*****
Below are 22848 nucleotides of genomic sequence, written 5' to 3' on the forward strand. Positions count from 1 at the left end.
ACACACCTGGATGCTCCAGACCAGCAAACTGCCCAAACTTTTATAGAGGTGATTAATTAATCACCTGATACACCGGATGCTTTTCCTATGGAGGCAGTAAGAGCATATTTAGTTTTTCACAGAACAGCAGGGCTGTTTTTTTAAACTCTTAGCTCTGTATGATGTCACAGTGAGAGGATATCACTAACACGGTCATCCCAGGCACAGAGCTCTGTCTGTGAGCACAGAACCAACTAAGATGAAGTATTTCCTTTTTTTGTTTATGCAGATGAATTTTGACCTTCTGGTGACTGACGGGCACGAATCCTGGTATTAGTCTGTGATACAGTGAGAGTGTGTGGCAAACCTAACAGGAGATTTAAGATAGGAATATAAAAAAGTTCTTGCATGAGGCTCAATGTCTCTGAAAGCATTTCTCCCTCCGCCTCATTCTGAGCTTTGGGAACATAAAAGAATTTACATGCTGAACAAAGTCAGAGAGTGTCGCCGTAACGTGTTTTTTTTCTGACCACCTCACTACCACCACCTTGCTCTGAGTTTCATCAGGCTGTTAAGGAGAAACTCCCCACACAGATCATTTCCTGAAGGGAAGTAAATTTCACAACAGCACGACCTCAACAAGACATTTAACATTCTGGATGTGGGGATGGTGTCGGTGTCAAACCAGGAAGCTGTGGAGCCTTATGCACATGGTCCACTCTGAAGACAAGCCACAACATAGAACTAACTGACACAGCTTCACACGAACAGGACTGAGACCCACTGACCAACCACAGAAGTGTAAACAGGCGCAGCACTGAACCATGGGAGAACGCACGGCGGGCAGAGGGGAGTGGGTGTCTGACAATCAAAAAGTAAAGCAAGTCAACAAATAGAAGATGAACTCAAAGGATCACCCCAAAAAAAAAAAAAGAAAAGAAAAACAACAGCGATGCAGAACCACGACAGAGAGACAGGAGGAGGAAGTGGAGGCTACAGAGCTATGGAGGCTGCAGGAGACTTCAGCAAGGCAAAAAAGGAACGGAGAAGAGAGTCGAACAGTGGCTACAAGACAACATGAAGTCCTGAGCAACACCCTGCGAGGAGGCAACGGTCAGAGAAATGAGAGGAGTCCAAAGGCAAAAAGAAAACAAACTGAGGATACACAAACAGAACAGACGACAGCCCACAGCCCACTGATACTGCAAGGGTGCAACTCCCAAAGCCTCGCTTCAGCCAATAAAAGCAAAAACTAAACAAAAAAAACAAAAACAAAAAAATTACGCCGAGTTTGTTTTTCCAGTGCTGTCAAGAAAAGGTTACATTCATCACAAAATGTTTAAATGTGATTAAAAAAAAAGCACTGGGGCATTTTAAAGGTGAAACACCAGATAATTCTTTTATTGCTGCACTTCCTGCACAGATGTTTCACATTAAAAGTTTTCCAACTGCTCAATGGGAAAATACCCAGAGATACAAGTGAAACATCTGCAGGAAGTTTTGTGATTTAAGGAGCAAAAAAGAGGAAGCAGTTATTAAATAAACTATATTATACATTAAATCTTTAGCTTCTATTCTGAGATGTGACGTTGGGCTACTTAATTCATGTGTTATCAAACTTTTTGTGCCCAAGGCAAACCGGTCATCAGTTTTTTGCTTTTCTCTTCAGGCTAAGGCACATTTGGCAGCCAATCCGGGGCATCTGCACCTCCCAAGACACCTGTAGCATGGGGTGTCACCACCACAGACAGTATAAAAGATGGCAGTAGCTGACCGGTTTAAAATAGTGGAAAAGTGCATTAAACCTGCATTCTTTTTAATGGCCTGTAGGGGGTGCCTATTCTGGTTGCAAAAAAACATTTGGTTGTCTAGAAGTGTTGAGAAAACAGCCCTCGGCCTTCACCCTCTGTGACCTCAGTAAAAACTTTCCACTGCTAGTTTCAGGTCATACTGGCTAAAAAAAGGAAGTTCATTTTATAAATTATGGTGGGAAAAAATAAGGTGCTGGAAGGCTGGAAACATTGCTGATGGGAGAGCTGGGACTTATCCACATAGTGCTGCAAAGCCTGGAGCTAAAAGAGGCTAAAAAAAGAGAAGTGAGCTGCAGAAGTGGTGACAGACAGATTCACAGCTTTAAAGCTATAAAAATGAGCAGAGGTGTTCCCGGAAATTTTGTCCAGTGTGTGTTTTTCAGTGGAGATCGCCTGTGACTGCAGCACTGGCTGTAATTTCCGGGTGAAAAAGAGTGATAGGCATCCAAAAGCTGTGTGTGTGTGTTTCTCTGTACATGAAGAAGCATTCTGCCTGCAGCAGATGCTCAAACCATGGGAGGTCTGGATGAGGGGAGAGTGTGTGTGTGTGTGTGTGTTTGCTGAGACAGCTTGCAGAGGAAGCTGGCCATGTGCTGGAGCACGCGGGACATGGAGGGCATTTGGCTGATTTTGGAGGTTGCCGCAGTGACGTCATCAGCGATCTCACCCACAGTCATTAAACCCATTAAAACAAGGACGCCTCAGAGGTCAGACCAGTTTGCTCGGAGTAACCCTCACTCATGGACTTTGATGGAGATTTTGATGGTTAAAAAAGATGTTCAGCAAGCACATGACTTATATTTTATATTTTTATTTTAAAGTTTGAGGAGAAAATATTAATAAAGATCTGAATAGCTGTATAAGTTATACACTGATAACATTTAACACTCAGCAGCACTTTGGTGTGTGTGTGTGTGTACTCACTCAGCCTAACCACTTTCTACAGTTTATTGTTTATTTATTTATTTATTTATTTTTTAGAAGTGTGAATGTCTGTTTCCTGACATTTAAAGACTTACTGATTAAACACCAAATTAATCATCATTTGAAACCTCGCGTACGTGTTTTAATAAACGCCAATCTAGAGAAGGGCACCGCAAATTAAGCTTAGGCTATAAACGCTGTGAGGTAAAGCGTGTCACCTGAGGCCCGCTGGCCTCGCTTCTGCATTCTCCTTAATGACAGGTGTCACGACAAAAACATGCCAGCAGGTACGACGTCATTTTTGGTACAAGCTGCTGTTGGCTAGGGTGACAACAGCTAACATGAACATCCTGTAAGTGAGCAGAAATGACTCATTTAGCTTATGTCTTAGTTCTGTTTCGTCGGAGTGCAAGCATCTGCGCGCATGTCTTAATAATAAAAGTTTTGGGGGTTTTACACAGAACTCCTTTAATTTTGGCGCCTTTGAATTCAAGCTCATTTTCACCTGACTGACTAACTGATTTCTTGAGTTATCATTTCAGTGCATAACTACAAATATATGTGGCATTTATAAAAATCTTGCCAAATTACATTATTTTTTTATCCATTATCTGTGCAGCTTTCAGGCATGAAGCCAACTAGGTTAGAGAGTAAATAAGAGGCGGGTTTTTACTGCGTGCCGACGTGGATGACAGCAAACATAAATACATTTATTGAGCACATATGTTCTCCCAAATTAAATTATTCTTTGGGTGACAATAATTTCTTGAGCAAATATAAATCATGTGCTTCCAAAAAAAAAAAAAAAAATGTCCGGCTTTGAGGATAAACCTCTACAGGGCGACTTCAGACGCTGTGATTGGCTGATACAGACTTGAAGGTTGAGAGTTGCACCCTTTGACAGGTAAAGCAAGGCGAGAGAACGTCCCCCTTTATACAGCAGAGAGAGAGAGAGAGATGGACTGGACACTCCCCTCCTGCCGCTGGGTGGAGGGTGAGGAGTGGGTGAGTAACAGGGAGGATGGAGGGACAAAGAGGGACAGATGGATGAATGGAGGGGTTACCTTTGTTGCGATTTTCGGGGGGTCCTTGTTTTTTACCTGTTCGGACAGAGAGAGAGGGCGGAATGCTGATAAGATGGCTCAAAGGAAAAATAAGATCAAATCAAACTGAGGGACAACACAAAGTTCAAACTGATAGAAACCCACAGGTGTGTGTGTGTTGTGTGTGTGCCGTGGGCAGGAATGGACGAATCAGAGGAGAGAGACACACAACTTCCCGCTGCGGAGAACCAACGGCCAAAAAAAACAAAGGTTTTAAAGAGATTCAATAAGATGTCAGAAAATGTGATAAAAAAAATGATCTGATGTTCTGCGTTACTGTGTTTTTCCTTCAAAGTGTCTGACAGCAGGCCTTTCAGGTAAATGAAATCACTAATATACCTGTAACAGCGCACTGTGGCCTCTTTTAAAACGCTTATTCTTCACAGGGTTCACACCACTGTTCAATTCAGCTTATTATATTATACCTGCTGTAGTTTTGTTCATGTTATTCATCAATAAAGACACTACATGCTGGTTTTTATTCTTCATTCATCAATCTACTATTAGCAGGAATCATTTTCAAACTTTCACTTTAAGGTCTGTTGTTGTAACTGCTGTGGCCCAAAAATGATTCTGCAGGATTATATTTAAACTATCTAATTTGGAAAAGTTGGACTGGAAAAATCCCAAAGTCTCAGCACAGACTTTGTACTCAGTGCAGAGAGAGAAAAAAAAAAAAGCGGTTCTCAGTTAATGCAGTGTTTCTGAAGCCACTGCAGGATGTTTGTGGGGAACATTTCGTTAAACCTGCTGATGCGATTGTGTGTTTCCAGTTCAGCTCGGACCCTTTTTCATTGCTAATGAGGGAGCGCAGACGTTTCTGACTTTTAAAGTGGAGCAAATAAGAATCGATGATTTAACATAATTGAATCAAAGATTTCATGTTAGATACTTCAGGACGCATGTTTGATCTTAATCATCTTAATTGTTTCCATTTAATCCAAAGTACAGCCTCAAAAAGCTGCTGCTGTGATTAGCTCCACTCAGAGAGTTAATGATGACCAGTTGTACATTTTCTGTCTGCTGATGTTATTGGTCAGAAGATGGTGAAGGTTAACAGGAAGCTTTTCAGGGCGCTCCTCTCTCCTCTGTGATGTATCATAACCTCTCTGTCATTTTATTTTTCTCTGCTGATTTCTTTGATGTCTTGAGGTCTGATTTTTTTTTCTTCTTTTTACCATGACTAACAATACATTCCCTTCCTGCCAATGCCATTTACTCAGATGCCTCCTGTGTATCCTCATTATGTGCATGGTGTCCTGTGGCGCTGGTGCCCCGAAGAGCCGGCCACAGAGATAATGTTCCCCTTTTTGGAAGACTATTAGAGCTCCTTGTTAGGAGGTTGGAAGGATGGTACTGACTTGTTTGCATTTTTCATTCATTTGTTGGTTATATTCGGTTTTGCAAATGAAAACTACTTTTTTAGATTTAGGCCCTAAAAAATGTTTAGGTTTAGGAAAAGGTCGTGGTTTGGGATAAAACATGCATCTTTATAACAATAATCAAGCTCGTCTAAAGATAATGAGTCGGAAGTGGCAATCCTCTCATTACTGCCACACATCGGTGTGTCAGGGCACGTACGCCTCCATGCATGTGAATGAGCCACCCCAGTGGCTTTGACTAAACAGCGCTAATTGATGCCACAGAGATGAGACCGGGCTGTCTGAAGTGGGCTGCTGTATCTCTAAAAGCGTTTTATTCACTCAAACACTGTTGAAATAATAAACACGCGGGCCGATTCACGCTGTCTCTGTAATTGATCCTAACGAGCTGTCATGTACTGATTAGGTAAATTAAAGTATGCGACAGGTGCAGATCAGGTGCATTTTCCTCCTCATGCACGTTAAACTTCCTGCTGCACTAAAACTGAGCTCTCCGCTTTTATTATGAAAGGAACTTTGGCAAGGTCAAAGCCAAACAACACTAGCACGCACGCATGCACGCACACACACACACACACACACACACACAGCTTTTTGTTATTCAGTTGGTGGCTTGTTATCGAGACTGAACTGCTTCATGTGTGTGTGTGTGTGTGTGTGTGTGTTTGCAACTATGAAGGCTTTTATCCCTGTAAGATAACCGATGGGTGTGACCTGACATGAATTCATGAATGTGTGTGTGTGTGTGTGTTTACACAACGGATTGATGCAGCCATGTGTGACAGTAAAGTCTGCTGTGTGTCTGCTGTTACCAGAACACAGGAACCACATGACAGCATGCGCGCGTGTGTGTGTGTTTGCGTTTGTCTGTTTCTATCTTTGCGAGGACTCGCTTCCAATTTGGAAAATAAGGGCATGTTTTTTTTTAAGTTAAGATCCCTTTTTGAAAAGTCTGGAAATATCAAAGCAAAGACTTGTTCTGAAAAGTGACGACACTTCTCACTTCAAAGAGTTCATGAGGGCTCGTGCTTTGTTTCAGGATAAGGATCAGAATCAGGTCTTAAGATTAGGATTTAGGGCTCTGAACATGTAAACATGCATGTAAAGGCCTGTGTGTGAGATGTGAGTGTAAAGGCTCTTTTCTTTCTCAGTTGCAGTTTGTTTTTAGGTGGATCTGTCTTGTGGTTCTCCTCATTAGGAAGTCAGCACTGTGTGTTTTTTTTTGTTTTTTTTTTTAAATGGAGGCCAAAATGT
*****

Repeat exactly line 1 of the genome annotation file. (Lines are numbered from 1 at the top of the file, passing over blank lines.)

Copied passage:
Below are 22848 nucleotides of genomic sequence, written 5' to 3' on the forward strand. Positions count from 1 at the left end.